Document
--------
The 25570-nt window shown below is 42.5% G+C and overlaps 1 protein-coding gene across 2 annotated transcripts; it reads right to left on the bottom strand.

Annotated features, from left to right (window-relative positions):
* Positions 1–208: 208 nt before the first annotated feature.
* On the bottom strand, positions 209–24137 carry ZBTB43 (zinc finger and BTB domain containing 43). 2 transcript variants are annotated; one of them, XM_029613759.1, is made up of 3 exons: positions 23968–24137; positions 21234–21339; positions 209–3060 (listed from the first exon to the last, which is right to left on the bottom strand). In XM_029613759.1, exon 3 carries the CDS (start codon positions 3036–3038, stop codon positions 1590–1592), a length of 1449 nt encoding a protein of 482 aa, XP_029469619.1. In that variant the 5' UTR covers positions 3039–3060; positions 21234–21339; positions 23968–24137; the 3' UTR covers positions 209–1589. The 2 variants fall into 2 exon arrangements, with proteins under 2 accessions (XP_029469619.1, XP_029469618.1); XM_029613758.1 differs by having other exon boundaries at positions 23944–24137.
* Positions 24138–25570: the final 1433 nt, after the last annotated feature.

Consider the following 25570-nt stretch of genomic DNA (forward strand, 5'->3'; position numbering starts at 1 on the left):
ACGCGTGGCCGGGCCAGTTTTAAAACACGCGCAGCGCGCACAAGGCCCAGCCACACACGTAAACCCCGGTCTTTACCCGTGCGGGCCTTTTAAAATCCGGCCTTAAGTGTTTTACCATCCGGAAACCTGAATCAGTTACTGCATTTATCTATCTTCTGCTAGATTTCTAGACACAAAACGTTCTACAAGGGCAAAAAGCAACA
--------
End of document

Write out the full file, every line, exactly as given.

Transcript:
The 25570-nt window shown below is 42.5% G+C and overlaps 1 protein-coding gene across 2 annotated transcripts; it reads right to left on the bottom strand.

Annotated features, from left to right (window-relative positions):
* Positions 1–208: 208 nt before the first annotated feature.
* On the bottom strand, positions 209–24137 carry ZBTB43 (zinc finger and BTB domain containing 43). 2 transcript variants are annotated; one of them, XM_029613759.1, is made up of 3 exons: positions 23968–24137; positions 21234–21339; positions 209–3060 (listed from the first exon to the last, which is right to left on the bottom strand). In XM_029613759.1, exon 3 carries the CDS (start codon positions 3036–3038, stop codon positions 1590–1592), a length of 1449 nt encoding a protein of 482 aa, XP_029469619.1. In that variant the 5' UTR covers positions 3039–3060; positions 21234–21339; positions 23968–24137; the 3' UTR covers positions 209–1589. The 2 variants fall into 2 exon arrangements, with proteins under 2 accessions (XP_029469619.1, XP_029469618.1); XM_029613758.1 differs by having other exon boundaries at positions 23944–24137.
* Positions 24138–25570: the final 1433 nt, after the last annotated feature.

Consider the following 25570-nt stretch of genomic DNA (forward strand, 5'->3'; position numbering starts at 1 on the left):
ACGCGTGGCCGGGCCAGTTTTAAAACACGCGCAGCGCGCACAAGGCCCAGCCACACACGTAAACCCCGGTCTTTACCCGTGCGGGCCTTTTAAAATCCGGCCTTAAGTGTTTTACCATCCGGAAACCTGAATCAGTTACTGCATTTATCTATCTTCTGCTAGATTTCTAGACACAAAACGTTCTACAAGGGCAAAAAGCAACA